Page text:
Software is eating the world, including the media industry. The rise of ad tech has meant an alphabet soup of acronyms and bizarre new terms. Digiday is breaking it all down in plain English as part of our WTF ad tech series. See other entries here. This installment focuses on programmatic guaranteed ad buying. Someone just told me 2015 is going to be The Year of Programmatic Direct. I readily agreed. WTF did I agree to? Programmatic direct is a way to automate direct ad buys for set campaigns.
The digital media world is arguably coming out of a period in which many publishers focused nearly exclusively on growing their audience as large as possible. Now, with the shine is off that notion, more are preaching the gospel of building the right audience with deep ties. Condé Nast International’s chief digital officer, Wolfgang Blau, is a believer in this line of thinking, noting that Vogue does not have to be gigantic to be very influential.
In this week’s Rundown, we look at the shifting consensus that consumer revenue is the way forward in an ad environment dominated by Google and Facebook, Snapchat’s battle to regain momentum and what’s real and what’s not in brand-safety concerns. The new publisher pivot The pivot to platforms was followed by the pivot to video. Now, publishers are set for a new pivot: to subscriptions.
Muck Rack makes it simple to find people, tweets, or articles that mention any name, keyword, company, hashtag etc. We've compiled this guide to help you make the most of your search.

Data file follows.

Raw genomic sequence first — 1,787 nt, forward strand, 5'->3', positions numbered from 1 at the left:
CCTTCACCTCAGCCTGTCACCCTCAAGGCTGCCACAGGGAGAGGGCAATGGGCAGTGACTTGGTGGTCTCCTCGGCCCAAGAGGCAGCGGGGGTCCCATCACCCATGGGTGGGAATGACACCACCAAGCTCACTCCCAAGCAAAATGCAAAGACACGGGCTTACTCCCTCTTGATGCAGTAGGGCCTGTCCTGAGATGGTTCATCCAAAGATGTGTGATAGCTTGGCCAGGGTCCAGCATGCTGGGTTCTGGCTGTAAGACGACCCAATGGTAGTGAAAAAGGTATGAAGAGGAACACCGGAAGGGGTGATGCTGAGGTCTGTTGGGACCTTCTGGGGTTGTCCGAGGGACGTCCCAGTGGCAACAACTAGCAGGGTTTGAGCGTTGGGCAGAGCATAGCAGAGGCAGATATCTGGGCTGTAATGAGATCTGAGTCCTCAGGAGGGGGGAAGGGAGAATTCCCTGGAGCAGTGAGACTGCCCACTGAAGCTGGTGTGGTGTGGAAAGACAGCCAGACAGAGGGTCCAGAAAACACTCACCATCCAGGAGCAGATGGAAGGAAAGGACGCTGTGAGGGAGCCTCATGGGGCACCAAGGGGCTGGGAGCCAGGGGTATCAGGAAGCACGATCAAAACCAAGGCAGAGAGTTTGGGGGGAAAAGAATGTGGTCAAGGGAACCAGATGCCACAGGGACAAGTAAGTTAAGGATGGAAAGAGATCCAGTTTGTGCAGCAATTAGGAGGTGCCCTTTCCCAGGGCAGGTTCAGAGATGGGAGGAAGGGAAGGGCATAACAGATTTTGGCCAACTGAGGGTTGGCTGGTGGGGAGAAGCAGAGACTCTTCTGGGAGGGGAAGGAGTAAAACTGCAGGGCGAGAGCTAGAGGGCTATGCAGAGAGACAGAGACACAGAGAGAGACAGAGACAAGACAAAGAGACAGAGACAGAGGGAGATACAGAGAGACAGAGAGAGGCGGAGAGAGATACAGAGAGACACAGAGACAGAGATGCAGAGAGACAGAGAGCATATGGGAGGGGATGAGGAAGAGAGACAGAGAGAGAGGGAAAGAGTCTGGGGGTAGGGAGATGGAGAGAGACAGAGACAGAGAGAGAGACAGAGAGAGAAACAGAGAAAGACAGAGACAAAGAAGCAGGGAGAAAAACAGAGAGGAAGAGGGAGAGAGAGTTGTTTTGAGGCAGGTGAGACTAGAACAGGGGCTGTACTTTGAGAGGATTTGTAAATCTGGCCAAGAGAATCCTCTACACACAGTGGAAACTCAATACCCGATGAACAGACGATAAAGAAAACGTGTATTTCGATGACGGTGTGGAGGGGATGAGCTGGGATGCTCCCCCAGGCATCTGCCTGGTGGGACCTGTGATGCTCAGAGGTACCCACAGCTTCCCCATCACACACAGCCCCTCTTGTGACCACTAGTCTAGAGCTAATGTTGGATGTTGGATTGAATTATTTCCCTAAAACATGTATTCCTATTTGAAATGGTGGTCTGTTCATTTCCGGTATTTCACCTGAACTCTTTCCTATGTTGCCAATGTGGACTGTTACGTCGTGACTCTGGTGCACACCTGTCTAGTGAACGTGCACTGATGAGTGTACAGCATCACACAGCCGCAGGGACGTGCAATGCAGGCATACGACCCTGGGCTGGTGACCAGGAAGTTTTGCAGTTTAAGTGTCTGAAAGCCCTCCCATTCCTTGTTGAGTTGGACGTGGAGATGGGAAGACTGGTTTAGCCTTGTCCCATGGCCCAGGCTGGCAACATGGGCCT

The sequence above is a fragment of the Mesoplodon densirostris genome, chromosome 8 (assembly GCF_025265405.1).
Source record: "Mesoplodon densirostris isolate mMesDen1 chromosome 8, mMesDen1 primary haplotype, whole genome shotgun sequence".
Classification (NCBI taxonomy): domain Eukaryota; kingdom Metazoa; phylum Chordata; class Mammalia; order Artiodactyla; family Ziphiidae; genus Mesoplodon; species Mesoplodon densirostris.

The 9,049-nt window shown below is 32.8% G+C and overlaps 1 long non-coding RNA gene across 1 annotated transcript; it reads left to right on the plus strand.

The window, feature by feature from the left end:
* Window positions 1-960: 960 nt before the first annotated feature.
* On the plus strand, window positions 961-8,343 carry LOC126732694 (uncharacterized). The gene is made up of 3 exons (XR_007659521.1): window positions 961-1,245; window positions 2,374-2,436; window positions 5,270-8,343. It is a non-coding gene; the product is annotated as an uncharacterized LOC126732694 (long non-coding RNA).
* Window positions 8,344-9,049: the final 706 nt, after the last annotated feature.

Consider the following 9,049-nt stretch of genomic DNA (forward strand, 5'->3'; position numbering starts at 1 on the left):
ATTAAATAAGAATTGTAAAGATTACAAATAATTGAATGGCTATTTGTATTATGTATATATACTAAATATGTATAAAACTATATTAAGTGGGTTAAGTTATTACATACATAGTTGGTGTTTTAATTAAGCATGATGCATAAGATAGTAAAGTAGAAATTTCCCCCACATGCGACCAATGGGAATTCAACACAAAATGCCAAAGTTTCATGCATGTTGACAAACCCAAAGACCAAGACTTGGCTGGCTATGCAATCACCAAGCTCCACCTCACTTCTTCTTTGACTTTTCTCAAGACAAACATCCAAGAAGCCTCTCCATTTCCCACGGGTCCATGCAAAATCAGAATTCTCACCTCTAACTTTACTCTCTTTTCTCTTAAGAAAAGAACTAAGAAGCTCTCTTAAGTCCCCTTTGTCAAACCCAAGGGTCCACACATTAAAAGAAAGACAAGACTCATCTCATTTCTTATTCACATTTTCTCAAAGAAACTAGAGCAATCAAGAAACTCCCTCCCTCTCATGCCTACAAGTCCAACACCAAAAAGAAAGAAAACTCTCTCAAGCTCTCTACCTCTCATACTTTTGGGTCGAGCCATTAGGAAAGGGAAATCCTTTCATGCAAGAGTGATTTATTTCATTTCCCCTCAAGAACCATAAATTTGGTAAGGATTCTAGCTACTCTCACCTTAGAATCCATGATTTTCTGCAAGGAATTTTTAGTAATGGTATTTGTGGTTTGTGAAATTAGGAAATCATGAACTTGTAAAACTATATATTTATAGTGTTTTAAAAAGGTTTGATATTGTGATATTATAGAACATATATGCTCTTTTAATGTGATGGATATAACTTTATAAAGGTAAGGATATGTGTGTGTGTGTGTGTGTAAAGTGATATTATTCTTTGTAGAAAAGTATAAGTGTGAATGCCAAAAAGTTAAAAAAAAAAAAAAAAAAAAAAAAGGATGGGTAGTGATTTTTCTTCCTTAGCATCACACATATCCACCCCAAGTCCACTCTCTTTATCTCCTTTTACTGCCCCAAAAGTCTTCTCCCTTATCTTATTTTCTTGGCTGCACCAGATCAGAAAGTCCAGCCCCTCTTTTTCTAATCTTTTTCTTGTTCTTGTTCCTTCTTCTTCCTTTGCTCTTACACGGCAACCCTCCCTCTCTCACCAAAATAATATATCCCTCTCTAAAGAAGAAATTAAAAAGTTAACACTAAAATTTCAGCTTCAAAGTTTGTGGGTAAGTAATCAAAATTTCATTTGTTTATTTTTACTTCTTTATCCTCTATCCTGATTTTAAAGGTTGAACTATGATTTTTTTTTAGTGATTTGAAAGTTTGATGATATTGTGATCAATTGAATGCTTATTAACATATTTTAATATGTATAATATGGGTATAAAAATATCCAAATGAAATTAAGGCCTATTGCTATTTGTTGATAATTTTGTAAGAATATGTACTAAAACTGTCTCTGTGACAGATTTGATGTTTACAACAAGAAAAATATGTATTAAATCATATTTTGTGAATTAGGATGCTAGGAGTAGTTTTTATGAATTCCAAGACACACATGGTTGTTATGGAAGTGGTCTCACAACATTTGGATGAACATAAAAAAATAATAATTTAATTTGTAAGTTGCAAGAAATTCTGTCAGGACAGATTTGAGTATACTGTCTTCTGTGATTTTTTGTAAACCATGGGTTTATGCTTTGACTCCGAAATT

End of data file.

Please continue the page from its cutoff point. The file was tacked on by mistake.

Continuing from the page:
Selecting a term
Start searching tweets, articles from media outlets, articles mentioned in tweets, journalists'
names, titles and bios with some suggested searches:
Companies or Topics (e.g. iPhone, Microsoft)
Phrases (e.g. "cloud computing") — use quotes to keep the terms together
Twitter handles (e.g. @username) — returns those who have mentioned or replied to
Names (e.g. "David Pogue")
Hashtags (e.g. #sxsw, #london2012)
Bio details (e.g. vegan, Olympics, father)
Muck Rack's Advanced Search allows for many boolean operators.
Find results that mention multiple specified terms, use AND or
+. For example, ensure each result contains both Elon Musk and Mark Zuckerberg by
searching Musk AND Zuckerberg or Musk + Zuckerberg.
Use the operators OR or , to broaden your search when you'd like either of
multiple terms to appear in results. (This is the default behavior of our search when no operators
are used). For example, results will contain either cake or cookie by searching cake OR cookie or cake,cookie
Use NOT or - to subtract results from your search. For
example, searching Disney will yield results about the Walt Disney Company as well as Walt Disney
World Resort. To exclude mentions of Disney World, search for Disney -World or Disney
When using one of these operators with a phrase, enclose it in quotation marks. For example, you can
find results about smartphones excluding Apple's iPhone 4S by searching smartphone -"iPhone
Exact case matching or punctuation
If you're searching for a brand name or keyword that relies on specific punctuation marks or capitalization, you can
find results that match your exact query by adding matchcase: before the keyword you're searching for, like matchcase:E*TRADE .
Use parentheses to separate multiple
boolean phrases. For example, to find journalists talking about having fun in Disney World or
Disneyland, search for ("disney world" OR disneyland) AND fun.
An asterisk can be used to search for any variation of a root word truncated by the asterisk. For example, searching for admin* will return results for administrator, administration, administer, administered, etc.
A near operator is an AND operator where you can control the distance between the words. You can vary the distance the near operation uses by adding a forward slash and number (between 0-99) such as strawberries NEAR/10 "whipped cream", which means the strawberries must exist within 10 words of "whipped cream".